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[en] Aim: To systematically review the currently available high quality evidence evaluating treatments for moist desquamation in radiotherapy patients. Design: Systematic literature review. Methods: Electronic databases, websites, reference lists, key journals and conference proceedings were searched. Attempts were also made to uncover unpublished material. Relevant studies proceeded to data extraction and quality assessment. Results: Twenty studies were found; 10 were eligible for inclusion. Although many studies were small, none had unacceptably poor quality. No meta-analysis was undertaken as the studies were not homogenous in their interventions or methods. No convincing evidence for any intervention was found. Conclusion: Despite being recommended by many guidelines (College of Radiographers Summary of Intervention for Acute Radiotherapy Induced Skin Reactions in Cancer Patients (London, 2001); NHS Quality Improvement Scotland Best Practice Statement: Skincare of Patients Receiving Radiotherapy (Edinburgh, 2004)); there is mixed evidence concerning the use of hydrogels and hydrocolloid dressings. However, improved patient comfort was sometimes seen, which is arguably equally important. There was limited evidence to support other interventions. Further research is urgently needed.
[en] The rapid growth in the use of ultrasound as a diagnostic imaging technology over the past forty years, has led to a demand for a workforce with the appropriate skills to perform and interpret the scans. In the UK, ultrasound investigations now comprise the largest group of all diagnostic imaging examinations.1 However, there remains no statutory regulation of the practice of sonography in the UK, and little recognition of the considerable training that many practitioners have undertaken to obtain the skills to become safe and competent sonographers. Many in the field consider that this should change, and are working to obtain professional status for the practice of sonography.2–5 Although the Health Care Professions Council (HCPC) has recommended regulation of sonography practice, this is unlikely to happen in the near future. This paper discusses the evolution of sonography practice and explores some of the complex issues associated with the professionalisation of sonography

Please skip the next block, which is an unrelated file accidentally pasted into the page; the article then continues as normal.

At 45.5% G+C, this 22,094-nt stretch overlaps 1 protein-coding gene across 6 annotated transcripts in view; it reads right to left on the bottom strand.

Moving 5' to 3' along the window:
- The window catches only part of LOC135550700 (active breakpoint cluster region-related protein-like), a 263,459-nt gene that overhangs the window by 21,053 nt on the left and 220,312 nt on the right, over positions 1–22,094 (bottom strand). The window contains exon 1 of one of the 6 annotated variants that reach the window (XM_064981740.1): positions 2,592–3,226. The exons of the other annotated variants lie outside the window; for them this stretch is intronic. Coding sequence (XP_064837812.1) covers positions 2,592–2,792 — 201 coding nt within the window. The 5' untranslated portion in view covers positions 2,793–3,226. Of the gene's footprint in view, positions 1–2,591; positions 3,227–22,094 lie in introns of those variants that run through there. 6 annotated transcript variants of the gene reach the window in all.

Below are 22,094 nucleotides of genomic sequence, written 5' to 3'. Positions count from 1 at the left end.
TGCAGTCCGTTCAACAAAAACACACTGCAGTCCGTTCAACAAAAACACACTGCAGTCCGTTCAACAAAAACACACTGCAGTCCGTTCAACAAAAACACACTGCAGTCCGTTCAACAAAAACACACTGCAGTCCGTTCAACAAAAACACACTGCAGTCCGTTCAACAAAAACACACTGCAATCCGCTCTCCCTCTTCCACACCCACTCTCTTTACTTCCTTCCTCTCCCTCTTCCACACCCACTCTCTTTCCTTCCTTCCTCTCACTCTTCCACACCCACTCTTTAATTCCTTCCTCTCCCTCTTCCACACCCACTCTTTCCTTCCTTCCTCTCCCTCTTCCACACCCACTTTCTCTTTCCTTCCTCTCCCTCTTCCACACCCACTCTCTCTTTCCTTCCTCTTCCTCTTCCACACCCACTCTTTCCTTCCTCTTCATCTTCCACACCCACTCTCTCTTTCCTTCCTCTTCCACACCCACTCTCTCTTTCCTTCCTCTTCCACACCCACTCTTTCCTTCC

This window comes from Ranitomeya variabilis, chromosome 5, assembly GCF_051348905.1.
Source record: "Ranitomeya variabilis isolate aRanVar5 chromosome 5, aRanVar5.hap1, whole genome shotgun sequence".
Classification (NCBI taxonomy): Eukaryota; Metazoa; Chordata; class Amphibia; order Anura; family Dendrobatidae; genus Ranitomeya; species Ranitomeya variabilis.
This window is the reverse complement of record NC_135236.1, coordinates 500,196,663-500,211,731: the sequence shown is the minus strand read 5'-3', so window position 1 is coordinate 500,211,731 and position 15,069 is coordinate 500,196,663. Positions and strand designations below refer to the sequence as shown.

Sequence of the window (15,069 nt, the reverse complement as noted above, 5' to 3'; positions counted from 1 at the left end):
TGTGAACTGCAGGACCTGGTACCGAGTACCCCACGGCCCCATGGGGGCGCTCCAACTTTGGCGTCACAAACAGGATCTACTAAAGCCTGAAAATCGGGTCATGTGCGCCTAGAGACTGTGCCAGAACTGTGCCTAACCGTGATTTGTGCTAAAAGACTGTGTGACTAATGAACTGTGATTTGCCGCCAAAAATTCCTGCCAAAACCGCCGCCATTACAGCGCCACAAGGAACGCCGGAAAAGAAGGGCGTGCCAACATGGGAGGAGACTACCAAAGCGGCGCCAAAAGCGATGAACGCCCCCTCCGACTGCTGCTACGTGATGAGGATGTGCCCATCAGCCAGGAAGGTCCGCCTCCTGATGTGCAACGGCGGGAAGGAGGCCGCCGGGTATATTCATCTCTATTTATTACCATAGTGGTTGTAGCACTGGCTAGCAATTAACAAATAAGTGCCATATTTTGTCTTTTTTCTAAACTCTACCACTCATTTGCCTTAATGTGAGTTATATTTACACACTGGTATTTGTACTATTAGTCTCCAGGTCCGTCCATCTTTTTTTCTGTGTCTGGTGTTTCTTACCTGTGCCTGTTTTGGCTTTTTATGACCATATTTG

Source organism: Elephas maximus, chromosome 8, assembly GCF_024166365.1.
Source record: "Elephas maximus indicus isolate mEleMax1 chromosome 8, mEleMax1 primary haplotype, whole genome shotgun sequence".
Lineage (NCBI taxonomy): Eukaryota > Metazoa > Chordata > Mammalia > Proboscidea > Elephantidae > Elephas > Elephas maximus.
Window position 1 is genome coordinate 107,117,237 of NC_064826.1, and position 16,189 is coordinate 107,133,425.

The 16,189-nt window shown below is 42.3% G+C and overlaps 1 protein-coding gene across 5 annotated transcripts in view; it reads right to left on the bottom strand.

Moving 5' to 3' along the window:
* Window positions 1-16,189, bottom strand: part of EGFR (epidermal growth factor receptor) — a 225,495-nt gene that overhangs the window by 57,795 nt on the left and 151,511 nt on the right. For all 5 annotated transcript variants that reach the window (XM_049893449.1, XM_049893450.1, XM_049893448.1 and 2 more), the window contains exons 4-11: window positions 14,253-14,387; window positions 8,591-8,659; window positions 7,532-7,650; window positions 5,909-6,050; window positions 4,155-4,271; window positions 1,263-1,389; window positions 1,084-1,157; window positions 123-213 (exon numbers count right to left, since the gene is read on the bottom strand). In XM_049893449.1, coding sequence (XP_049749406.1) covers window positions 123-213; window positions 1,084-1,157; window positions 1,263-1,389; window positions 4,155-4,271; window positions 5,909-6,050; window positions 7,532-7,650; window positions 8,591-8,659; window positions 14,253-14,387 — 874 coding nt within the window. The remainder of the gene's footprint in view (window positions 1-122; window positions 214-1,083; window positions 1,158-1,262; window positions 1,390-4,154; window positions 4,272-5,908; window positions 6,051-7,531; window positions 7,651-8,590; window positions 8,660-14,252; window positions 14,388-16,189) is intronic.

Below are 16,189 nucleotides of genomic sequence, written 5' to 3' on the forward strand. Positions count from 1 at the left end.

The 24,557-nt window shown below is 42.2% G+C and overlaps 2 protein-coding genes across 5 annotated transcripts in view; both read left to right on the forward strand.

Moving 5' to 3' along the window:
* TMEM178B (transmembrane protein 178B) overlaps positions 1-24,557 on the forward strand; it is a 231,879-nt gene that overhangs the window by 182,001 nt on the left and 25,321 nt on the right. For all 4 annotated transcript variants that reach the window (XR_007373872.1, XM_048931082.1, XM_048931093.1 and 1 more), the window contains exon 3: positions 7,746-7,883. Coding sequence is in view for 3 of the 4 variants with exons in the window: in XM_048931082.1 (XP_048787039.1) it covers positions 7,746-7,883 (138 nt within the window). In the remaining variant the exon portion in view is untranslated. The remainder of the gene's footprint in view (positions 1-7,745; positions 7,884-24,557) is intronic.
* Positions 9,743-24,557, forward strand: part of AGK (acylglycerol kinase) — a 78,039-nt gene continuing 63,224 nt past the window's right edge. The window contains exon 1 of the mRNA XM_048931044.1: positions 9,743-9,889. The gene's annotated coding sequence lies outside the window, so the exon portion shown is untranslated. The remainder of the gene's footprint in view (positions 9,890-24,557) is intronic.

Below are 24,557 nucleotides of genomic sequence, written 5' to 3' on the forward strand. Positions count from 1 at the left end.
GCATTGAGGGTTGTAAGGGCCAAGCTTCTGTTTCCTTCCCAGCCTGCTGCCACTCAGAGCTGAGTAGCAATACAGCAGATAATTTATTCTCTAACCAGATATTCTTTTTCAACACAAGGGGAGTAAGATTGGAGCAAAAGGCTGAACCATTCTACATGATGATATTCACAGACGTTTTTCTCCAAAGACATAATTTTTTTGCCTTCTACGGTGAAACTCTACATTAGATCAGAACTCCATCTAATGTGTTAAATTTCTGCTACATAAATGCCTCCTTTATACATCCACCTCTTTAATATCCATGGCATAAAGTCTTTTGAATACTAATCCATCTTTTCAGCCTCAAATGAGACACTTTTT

Background and PurposeData on safety and efficacy of periprocedural use of heparin are limited during treatment of acute ischemic stroke patients with anterior circulation tandem occlusion. This study aimed to investigate the impact of heparin use during endovascular therapy of anterior circulation tandem occlusions on the functional and safety outcomes.
MethodsA retrospective analysis of the multicenter observational TITAN registry was performed. Patients with anterior circulation tandem occlusion and treated with endovascular therapy (EVT) were included, with or without extracranial carotid intervention. We divided patients into two groups based on periprocedural heparin use (heparin vs. non-heparin). The dose of intravenous unfractionated heparin ranged from 1500 to 2500 I.U. Primary study endpoint was 90-day Modified Rankin Scale (mRS). Secondary study endpoint included angiographic and safety endpoints such as hemorrhagic complications. A propensity-score-matched analysis was performed.
ResultsAmong 369 patients, heparin was used in 68 patients (18.4%). In the propensity-score-matched cohort, favorable outcome (mRS 0–2) occurred in 51.3% in heparin group and 58.0% in non-heparin group (matched OR, 0.76; 95% CI, 0.32–1.78; P = 0.52). Similar result was found in propensity-score-adjusted cohort (adjusted OR, 0.72; 95%CI, 0.39–1.32; P = 0.28). Likewise, there was no difference in the rate of successful reperfusion (mTICI 2b-3) (propensity-score-adjusted OR, 1.03; 95%CI, 0.50–2.09; P = 0.93) neither in safety endpoints between the two groups.
ConclusionsPeriprocedural heparin use during EVT of anterior circulation tandem occlusions was not associated with better functional, angiographic or safety outcomes. These findings are applicable for low doses of heparin, and further studies are warranted.
[en] Objective: To investigate the vascular vagovagal reflexes (VVRs) during interventional approach of peripheral arterial disease (PAD). Methods: Twelve patients with VVRs during intervention of 528 patients with peripheral arterial diseases were analyzed retrospectively. Results: The 12 patients with VVRs belonging to mixed type, included 2 cases of occurrence during intervention and 10 cases after intervention. All patients recovered well without adverse reaction. Conclusion: VVRs should always be looking after and prompt management be ready in hand. (authors)